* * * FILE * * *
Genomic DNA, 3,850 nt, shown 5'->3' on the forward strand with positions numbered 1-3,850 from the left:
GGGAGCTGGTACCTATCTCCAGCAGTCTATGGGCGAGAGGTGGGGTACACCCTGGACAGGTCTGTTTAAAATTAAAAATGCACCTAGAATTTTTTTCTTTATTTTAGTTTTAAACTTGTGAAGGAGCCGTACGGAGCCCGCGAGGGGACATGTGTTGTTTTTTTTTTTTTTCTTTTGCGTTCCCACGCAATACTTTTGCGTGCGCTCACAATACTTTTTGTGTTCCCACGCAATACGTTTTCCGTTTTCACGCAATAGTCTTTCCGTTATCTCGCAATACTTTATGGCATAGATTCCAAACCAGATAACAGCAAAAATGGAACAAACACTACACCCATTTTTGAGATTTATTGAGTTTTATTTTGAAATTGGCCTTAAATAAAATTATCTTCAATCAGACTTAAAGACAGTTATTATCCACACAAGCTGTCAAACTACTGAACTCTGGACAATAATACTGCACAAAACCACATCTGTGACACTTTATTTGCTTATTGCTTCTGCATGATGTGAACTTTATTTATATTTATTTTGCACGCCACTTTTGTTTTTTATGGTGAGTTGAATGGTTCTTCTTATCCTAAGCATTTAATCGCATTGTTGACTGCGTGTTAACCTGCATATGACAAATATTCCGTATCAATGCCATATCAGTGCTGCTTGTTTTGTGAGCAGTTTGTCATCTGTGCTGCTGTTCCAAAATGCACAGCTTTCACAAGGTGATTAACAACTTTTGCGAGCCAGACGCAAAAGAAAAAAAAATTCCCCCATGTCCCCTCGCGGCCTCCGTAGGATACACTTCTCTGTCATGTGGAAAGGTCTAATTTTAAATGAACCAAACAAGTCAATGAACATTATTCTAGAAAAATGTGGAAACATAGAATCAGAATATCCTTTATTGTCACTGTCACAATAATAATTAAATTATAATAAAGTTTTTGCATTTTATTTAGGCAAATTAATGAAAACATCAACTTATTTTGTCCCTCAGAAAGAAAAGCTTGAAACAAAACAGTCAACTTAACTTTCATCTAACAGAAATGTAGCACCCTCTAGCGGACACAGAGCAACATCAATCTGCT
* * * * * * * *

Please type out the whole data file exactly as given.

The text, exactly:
Genomic DNA, 3,850 nt, shown 5'->3' on the forward strand with positions numbered 1-3,850 from the left:
GGGAGCTGGTACCTATCTCCAGCAGTCTATGGGCGAGAGGTGGGGTACACCCTGGACAGGTCTGTTTAAAATTAAAAATGCACCTAGAATTTTTTTCTTTATTTTAGTTTTAAACTTGTGAAGGAGCCGTACGGAGCCCGCGAGGGGACATGTGTTGTTTTTTTTTTTTTTCTTTTGCGTTCCCACGCAATACTTTTGCGTGCGCTCACAATACTTTTTGTGTTCCCACGCAATACGTTTTCCGTTTTCACGCAATAGTCTTTCCGTTATCTCGCAATACTTTATGGCATAGATTCCAAACCAGATAACAGCAAAAATGGAACAAACACTACACCCATTTTTGAGATTTATTGAGTTTTATTTTGAAATTGGCCTTAAATAAAATTATCTTCAATCAGACTTAAAGACAGTTATTATCCACACAAGCTGTCAAACTACTGAACTCTGGACAATAATACTGCACAAAACCACATCTGTGACACTTTATTTGCTTATTGCTTCTGCATGATGTGAACTTTATTTATATTTATTTTGCACGCCACTTTTGTTTTTTATGGTGAGTTGAATGGTTCTTCTTATCCTAAGCATTTAATCGCATTGTTGACTGCGTGTTAACCTGCATATGACAAATATTCCGTATCAATGCCATATCAGTGCTGCTTGTTTTGTGAGCAGTTTGTCATCTGTGCTGCTGTTCCAAAATGCACAGCTTTCACAAGGTGATTAACAACTTTTGCGAGCCAGACGCAAAAGAAAAAAAAATTCCCCCATGTCCCCTCGCGGCCTCCGTAGGATACACTTCTCTGTCATGTGGAAAGGTCTAATTTTAAATGAACCAAACAAGTCAATGAACATTATTCTAGAAAAATGTGGAAACATAGAATCAGAATATCCTTTATTGTCACTGTCACAATAATAATTAAATTATAATAAAGTTTTTGCATTTTATTTAGGCAAATTAATGAAAACATCAACTTATTTTGTCCCTCAGAAAGAAAAGCTTGAAACAAAACAGTCAACTTAACTTTCATCTAACAGAAATGTAGCACCCTCTAGCGGACACAGAGCAACATCAATCTGCT